3. Medicine Walk by Richard Wagamese (McClelland) Celebrated author and Canada Reads finalist for Indian Horse, Wagamese has a solid hit with this father-and-son struggle set in the B.C. Interior.

  1. Local Customs by Audrey Thomas (Dundurn) Who knew the celbrated Galiano Island novelist, silent for nine years, would mark her 80th year with a new novel? Local Customs returns to her west African past with a true-life mystery described by Q&Q as “a beautifully rendered portrait of a lost time and place along with all its local customs.”
  2. Becoming Wild: Living the Primitive Life on a West Coast Island by Nikki van Schyndel (Caitlin Press)
    What would you do if the lights went out,the IGA locked its doors and you had to take to the bush to survive? Nikki van Schyndel wanted to find out and this is an unvarnished chronicle of what she experienced.

6. Heart and Soil: The Revolutionary Good of Gardens by Des Kennedy (Harbour) BC’s goofy gardening guru has gathered together his best, most outrageous and most contemplative articles and essays of the past decade into a book full of playful wit and insight.

7. The Confabulist by Steven Galloway (Knopf Canada) Okay, Galloway’s first outing after the international hit The Cellist From Sarajevo got mixed reviews, partly because his novel about illusionist Harry Houdini is an exercise in illusion itself, but it’s a treat to be reading this masterful writer again.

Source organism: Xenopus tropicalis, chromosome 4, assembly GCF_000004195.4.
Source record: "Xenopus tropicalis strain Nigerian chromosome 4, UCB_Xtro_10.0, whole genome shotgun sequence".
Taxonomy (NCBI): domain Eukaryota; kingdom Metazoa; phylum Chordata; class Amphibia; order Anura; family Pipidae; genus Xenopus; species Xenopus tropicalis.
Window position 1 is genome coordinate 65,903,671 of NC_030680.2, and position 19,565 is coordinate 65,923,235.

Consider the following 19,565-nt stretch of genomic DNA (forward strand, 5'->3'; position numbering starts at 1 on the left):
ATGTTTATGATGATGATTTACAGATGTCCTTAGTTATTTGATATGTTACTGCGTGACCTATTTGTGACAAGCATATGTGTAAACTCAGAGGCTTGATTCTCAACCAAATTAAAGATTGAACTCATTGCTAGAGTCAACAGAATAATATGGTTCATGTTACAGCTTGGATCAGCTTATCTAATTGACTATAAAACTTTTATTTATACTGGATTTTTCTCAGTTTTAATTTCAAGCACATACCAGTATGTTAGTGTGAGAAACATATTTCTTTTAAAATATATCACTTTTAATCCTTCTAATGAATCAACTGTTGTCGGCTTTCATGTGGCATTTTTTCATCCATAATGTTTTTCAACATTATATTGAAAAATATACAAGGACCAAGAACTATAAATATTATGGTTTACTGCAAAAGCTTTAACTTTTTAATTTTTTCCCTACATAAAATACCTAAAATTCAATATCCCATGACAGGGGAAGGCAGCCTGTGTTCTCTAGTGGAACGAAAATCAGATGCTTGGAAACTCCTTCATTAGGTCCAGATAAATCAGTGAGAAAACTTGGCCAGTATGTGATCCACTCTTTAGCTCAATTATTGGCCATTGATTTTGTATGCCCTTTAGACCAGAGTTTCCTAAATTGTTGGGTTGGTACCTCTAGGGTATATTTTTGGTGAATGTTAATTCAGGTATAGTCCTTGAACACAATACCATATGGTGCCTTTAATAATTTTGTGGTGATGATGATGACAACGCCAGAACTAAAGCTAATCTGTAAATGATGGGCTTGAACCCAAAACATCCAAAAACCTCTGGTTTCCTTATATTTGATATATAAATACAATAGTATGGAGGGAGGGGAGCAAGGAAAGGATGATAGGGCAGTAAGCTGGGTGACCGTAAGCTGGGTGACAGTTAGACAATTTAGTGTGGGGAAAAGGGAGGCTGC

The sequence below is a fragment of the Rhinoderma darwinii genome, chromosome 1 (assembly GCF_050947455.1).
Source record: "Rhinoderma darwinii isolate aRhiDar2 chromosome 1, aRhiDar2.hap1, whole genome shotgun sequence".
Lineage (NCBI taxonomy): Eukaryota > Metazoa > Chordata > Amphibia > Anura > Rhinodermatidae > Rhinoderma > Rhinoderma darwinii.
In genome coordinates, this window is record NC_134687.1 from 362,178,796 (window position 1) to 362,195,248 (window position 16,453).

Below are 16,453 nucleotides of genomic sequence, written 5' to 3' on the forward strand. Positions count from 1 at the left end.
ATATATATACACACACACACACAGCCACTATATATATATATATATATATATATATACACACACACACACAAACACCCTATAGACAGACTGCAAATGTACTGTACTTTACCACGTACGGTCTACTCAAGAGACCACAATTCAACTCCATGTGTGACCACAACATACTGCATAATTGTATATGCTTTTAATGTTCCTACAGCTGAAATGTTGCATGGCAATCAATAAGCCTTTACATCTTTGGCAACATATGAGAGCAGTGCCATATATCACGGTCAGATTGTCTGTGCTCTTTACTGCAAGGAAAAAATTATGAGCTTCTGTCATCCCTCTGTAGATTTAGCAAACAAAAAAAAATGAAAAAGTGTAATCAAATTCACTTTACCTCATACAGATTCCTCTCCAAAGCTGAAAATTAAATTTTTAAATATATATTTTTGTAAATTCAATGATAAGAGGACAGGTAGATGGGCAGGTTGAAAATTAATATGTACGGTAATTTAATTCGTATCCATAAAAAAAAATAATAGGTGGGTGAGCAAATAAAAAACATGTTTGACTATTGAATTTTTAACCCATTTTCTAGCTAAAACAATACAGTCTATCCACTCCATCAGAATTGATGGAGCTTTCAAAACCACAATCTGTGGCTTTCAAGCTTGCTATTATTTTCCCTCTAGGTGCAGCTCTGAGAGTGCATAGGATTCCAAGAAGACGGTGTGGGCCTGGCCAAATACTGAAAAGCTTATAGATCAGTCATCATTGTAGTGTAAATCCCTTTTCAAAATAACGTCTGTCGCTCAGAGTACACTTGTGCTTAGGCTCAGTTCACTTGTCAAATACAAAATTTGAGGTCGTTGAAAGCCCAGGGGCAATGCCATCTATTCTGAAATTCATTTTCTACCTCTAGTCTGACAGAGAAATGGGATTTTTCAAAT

8. The Lonely End of the Rink by Grant Lawrence (Douglas and McIntyre) Summer reading should be funny, light and irresponsible so Lawrence’s Duthie Award-winning romp about surviving a nerdy childhood in West Van fills the bill to a T.

9. children of air india: un/authorized exhibits and interjections by Renee Sarojini Saklikar (Nightwood) Yes, poetry, but it’s lovely, poignant poetry with a prosey clarity that won the2014 Canadian Authors Association Award for Poetry.

10. Ellen in Pieces by Caroline Adderson (HarperColins) We haven’t read this new novel yet because it’s not coming out until Aug. 19 but Lynn Coady saysRarely has a literary character been brought to life with such funny and passionate exuberance.”


Other book news…

Kudos to Courtenay author Paula Wild, whose The Cougar: Beautiful, Wild and Dangerous (Douglas & McIntyre) is the 2013 Gold Winner in the category of Noniction – Nature at the Foreword Reviews’ IndieFab Book of the Year Awards. The awards were announced at the American Library Association Annual Conference in Las Vegas.

Ivan E. Coyote fans will be happy to hear Arsenal Pulp Press announce they will publish the Tomboy Survival Guide in 2015 or 16. It will be their tenth collaboration in fourteen years with the ex-Yukoner.

And who knew about this award—for Canadian writers who are Christian, appropriately called The Word Award. The judges must be broadminded because they have shortlisted Jane Christmas’s none-too reverent And Then There Were Nuns: Adventures in a Cloistered Life (Greystone) in the Life Story category. The book documents Christmas’s stay in a series of convents to see whether she is, as she puts it, “nun material.” You will remember Ms. Christmas from the preposterously-titled Incontinent on the Continent.

by Hugh Henderson